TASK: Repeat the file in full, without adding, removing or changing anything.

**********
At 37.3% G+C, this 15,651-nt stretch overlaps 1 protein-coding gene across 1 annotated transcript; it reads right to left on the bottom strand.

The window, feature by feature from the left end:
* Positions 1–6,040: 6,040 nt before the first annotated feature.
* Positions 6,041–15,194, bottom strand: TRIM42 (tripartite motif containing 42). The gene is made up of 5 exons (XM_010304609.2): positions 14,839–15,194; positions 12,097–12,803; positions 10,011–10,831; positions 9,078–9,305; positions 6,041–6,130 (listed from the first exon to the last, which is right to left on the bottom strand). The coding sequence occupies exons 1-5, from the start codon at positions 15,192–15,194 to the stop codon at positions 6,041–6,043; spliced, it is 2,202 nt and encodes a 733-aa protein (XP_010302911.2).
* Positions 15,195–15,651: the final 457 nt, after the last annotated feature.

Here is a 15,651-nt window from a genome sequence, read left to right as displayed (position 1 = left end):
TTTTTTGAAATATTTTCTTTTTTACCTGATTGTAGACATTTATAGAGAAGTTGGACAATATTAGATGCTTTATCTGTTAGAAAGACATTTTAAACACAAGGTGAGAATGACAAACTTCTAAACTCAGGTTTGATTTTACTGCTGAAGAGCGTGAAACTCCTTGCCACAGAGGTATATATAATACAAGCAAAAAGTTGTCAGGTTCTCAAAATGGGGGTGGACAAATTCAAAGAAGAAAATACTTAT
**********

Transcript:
At 37.3% G+C, this 15,651-nt stretch overlaps 1 protein-coding gene across 1 annotated transcript; it reads right to left on the bottom strand.

The window, feature by feature from the left end:
* Positions 1–6,040: 6,040 nt before the first annotated feature.
* Positions 6,041–15,194, bottom strand: TRIM42 (tripartite motif containing 42). The gene is made up of 5 exons (XM_010304609.2): positions 14,839–15,194; positions 12,097–12,803; positions 10,011–10,831; positions 9,078–9,305; positions 6,041–6,130 (listed from the first exon to the last, which is right to left on the bottom strand). The coding sequence occupies exons 1-5, from the start codon at positions 15,192–15,194 to the stop codon at positions 6,041–6,043; spliced, it is 2,202 nt and encodes a 733-aa protein (XP_010302911.2).
* Positions 15,195–15,651: the final 457 nt, after the last annotated feature.

Here is a 15,651-nt window from a genome sequence, read left to right as displayed (position 1 = left end):
TTTTTTGAAATATTTTCTTTTTTACCTGATTGTAGACATTTATAGAGAAGTTGGACAATATTAGATGCTTTATCTGTTAGAAAGACATTTTAAACACAAGGTGAGAATGACAAACTTCTAAACTCAGGTTTGATTTTACTGCTGAAGAGCGTGAAACTCCTTGCCACAGAGGTATATATAATACAAGCAAAAAGTTGTCAGGTTCTCAAAATGGGGGTGGACAAATTCAAAGAAGAAAATACTTAT